Leading pollsters yesterday demanded the CBC stop copying thousands of dollars’ worth of research without permission or payment. The Crown broadcaster acknowledged lifting survey results for its own use, including data bought by other media.
“We are doing a public service,” said Éric Grenier, senior CBC writer. “Is data copyrightable? We choose how to report on it in our own way.”
Under the Copyright Act “literary works” including data compiled using proprietary software cannot be copied without payment or permission. Grenier said the CBC pulled data from private pollsters’ websites including research funded by competitors without paying licensing fees or asking permission.
“It is not required,” said Grenier. “We have the right to choose how we’ll use public information.” Digital ad revenues at the CBC totaled $42.6 million last year. Private pollsters’ data was also cited in network newsletters.
“They expropriated my work,” said Nanos. “It represents thirty years of expertise. That’s the fundamental issue.”
“Legally the CBC should be held to the same standard of copyright compliance as everybody else,” said Nanos, who does polling for CTV National News. “Ethically they should be held to a higher standard. This is a government agency.”
Nanos Group charges $4 a month for access to detailed polling data on its company website – “I think we’re being more than reasonable,” said Nanos – and told the CBC to “remove my research from your aggregator” after Grenier questioned the paywall.
Grenier in a July 9 tweet when asked by a follower, “How much stock do you personally put in Nanos weekly rolling average polls?” replied: “Less now that the regional numbers aren’t available.” Grenier subsequently deleted the message from his Twitter feed.
“I would really prefer they weren’t using our data for purposes we don’t agree with,” said Frank Graves, president of EKOS Research Associates. “They are making a living off this. The CBC is making revenues from our work.”
“They were aware we didn’t want them using it,” said Graves. “There should at least be consent to use it. We never even got to the stage of permission, let alone payment or discussion on use of the data. No one even asked.”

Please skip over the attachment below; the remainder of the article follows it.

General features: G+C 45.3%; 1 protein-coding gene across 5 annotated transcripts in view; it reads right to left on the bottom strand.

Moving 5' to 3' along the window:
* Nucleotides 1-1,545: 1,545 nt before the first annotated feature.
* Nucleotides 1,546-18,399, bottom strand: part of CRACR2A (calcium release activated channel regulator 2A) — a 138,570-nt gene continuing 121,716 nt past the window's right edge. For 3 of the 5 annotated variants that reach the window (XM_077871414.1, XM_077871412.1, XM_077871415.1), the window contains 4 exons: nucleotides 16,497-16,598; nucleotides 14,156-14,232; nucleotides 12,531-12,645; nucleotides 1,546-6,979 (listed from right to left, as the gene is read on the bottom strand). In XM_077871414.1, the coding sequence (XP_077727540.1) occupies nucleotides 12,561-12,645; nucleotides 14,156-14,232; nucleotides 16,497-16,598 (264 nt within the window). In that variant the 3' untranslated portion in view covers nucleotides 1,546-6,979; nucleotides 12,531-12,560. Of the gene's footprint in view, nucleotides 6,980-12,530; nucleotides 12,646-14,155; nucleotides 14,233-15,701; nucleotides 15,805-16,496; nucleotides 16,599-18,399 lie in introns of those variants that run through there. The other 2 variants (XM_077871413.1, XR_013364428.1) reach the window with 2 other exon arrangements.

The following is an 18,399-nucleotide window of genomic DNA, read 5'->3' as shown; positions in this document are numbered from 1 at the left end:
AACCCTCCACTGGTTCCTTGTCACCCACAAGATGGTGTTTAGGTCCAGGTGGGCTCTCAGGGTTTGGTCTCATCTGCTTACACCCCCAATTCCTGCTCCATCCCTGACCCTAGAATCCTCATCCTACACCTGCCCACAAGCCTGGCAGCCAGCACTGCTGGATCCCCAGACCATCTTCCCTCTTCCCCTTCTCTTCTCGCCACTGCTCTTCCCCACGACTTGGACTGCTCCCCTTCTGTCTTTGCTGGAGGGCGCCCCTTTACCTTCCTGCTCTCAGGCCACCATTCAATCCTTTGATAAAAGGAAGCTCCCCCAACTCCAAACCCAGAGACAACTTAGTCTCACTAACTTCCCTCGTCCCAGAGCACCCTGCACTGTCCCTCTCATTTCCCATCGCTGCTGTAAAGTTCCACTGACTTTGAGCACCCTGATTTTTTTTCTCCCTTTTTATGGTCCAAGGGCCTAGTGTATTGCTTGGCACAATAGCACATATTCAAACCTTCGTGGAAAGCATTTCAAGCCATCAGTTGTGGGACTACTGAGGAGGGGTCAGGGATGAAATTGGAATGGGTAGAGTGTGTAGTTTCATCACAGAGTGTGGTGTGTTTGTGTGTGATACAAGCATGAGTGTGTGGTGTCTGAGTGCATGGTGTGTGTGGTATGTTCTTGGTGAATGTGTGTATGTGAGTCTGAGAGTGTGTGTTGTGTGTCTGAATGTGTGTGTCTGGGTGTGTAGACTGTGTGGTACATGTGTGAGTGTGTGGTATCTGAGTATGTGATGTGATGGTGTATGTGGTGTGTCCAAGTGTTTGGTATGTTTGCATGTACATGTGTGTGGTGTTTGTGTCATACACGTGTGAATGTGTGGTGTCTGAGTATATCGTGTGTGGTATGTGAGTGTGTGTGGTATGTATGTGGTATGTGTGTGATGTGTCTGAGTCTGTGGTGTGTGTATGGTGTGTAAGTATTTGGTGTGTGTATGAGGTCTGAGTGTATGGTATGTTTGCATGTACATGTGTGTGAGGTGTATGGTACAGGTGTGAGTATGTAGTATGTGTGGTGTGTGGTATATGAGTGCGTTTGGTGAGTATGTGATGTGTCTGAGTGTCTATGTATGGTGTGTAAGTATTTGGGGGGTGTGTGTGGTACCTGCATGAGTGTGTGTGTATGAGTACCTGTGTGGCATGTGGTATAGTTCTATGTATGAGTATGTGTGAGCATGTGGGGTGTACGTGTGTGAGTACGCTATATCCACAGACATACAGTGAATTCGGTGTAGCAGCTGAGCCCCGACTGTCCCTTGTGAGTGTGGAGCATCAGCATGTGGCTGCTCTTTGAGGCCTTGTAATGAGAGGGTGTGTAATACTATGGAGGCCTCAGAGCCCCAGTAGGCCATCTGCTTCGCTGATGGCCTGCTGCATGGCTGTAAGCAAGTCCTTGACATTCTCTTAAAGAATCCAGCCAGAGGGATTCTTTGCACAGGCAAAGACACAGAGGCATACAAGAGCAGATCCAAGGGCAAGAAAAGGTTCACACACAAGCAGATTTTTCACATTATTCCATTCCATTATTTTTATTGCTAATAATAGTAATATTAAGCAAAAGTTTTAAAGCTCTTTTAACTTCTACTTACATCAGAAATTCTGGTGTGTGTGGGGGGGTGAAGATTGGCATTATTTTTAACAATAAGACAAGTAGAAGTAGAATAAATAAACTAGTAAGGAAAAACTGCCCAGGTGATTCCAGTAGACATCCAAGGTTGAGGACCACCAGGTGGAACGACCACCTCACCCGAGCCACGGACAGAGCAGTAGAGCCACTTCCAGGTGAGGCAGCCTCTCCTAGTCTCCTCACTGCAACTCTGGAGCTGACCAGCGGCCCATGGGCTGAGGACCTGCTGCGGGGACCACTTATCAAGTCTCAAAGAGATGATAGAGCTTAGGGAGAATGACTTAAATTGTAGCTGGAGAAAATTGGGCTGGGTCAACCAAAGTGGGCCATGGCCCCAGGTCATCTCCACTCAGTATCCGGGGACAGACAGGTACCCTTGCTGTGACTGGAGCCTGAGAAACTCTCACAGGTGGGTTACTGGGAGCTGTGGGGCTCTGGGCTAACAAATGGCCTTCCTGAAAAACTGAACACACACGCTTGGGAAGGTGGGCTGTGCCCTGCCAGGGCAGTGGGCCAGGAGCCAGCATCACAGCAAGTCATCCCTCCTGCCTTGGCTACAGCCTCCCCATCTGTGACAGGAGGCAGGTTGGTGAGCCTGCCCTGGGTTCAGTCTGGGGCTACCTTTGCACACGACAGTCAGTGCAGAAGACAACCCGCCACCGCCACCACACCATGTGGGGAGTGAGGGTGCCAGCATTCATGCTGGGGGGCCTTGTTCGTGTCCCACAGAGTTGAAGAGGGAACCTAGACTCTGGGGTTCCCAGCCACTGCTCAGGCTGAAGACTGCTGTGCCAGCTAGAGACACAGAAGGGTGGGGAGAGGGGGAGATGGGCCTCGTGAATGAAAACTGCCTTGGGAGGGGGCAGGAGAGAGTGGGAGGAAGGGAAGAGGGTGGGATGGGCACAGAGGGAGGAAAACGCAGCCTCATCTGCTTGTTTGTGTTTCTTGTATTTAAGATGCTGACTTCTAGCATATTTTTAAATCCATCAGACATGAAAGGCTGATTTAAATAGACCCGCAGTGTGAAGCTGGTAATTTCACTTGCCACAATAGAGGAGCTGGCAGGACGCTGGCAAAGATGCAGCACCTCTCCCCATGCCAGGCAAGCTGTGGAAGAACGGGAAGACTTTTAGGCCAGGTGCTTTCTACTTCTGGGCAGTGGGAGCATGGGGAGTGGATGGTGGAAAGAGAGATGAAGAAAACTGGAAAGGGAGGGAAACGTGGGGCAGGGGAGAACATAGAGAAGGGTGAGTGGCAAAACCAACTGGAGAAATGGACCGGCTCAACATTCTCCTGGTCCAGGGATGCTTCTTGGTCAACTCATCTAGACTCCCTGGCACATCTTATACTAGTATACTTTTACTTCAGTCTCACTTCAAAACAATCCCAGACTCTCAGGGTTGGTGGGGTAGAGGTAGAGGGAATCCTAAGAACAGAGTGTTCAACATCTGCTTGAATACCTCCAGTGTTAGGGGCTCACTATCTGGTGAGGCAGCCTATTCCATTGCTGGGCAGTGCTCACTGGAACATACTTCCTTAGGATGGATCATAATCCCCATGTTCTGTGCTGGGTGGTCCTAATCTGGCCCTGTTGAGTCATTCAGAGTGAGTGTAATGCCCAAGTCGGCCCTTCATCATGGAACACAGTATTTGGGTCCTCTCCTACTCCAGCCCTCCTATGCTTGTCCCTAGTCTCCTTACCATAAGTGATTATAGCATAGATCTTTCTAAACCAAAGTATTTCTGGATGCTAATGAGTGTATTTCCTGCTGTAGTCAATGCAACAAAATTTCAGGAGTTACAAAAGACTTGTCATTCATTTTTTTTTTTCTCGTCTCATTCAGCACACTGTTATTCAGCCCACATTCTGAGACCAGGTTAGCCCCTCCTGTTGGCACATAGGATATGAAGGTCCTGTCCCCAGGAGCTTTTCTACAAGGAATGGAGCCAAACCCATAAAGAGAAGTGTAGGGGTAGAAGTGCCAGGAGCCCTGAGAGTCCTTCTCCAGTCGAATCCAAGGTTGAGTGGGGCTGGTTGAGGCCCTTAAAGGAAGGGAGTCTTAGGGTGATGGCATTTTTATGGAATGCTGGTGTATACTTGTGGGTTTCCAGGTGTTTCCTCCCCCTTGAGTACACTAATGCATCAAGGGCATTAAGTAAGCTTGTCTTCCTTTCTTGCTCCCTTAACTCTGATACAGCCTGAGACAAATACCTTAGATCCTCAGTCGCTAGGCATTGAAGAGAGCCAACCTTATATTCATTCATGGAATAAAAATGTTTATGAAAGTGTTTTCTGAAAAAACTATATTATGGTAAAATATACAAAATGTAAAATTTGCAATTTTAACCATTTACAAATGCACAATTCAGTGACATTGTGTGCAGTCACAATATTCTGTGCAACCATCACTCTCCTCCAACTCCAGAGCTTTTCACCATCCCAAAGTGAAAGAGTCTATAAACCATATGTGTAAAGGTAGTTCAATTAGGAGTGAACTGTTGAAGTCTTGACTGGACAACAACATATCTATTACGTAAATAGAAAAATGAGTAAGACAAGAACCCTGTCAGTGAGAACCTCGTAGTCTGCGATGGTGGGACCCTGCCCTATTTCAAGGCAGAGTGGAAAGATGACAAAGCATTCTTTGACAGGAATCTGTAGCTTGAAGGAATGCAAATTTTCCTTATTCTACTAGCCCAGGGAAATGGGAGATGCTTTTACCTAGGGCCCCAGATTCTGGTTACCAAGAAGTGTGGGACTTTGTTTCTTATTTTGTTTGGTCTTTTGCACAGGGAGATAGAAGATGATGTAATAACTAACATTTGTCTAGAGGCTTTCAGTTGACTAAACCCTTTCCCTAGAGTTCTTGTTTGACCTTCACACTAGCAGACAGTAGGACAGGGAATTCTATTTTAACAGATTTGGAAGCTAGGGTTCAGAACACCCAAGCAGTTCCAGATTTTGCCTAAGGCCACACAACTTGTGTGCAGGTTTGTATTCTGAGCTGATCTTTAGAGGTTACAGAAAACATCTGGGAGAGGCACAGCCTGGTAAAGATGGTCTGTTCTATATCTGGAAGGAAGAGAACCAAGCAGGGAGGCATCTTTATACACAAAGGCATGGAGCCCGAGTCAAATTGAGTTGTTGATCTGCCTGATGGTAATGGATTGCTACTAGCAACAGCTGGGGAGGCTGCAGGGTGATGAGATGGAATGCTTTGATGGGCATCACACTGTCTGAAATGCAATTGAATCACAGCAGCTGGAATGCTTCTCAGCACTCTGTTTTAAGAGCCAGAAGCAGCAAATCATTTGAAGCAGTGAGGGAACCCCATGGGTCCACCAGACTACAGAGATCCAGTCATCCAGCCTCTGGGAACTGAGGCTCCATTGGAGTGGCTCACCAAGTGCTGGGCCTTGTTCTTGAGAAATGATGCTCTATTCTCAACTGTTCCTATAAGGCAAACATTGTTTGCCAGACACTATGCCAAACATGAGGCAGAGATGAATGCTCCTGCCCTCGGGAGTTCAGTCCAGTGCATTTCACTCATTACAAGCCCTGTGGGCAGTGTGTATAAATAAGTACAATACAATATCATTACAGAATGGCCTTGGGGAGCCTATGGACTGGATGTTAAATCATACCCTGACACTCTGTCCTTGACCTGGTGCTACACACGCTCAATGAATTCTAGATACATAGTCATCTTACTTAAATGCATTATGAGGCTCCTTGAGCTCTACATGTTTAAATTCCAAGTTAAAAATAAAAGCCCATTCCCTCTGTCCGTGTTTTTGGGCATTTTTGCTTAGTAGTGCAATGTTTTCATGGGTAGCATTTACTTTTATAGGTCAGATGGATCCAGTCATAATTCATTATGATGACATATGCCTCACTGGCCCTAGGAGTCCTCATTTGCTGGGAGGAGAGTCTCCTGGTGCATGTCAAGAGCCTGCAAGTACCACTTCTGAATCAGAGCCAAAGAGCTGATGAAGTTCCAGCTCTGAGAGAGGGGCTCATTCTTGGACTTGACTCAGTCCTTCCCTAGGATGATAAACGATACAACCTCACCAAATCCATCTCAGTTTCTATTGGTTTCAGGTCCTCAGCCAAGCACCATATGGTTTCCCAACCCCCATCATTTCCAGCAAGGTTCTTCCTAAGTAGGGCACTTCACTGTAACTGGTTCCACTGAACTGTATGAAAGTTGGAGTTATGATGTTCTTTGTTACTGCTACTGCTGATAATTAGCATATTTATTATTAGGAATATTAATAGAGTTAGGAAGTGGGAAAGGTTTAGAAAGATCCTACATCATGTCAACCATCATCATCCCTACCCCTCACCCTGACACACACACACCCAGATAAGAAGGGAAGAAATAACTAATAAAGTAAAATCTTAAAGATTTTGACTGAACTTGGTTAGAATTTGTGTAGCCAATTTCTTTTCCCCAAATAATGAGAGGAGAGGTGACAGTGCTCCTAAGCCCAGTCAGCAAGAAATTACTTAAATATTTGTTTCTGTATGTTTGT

“There is an art and a science to doing this,” said Graves. “It’s not something that magically comes out of a computer. It costs a lot of money. It takes experience, effort and skill in assembling sound polling data. That’s our intellectual property, and it should be treated like any other copyright material that cannot be reproduced without written permission.”
The CBC compiles a Poll Tracker feature including Commons seat projections. Graves called it a “kind of statistical Cuisinart” using data from named research companies. “It is not helpful to have this kind of Las Vegas-style handicapping of election outcomes, and I don’t agree with our data being used for that purpose,” said Graves.
Darrell Bricker, CEO of Ipsos Public Affairs, described seat modeling using data copied from pollsters’ websites as “notoriously inaccurate”: “We didn’t design our polling for the purpose of compiling seat models. The models are not accurate at all, and the CBC associates our brand with that,” he said.
“I’ve repeatedly objected,” said Bricker. “I’ve contacted the CBC and told them to stop, and they say, well, it is public information, forget about it. We do not endorse use of this data for conducting seat models, and the CBC does it anyway.”
“I hold the CBC to the same standard they would hold any reseller of their information,” said Bricker. “If they believe the CBC’s own copyright means something, then our copyright means something. We asked them clearly and politely to stop doing it. They’re a Crown agency. They are a national broadcaster. They completely ignored it. They do it anyway, and keep doing it.”
CBC management did not comment.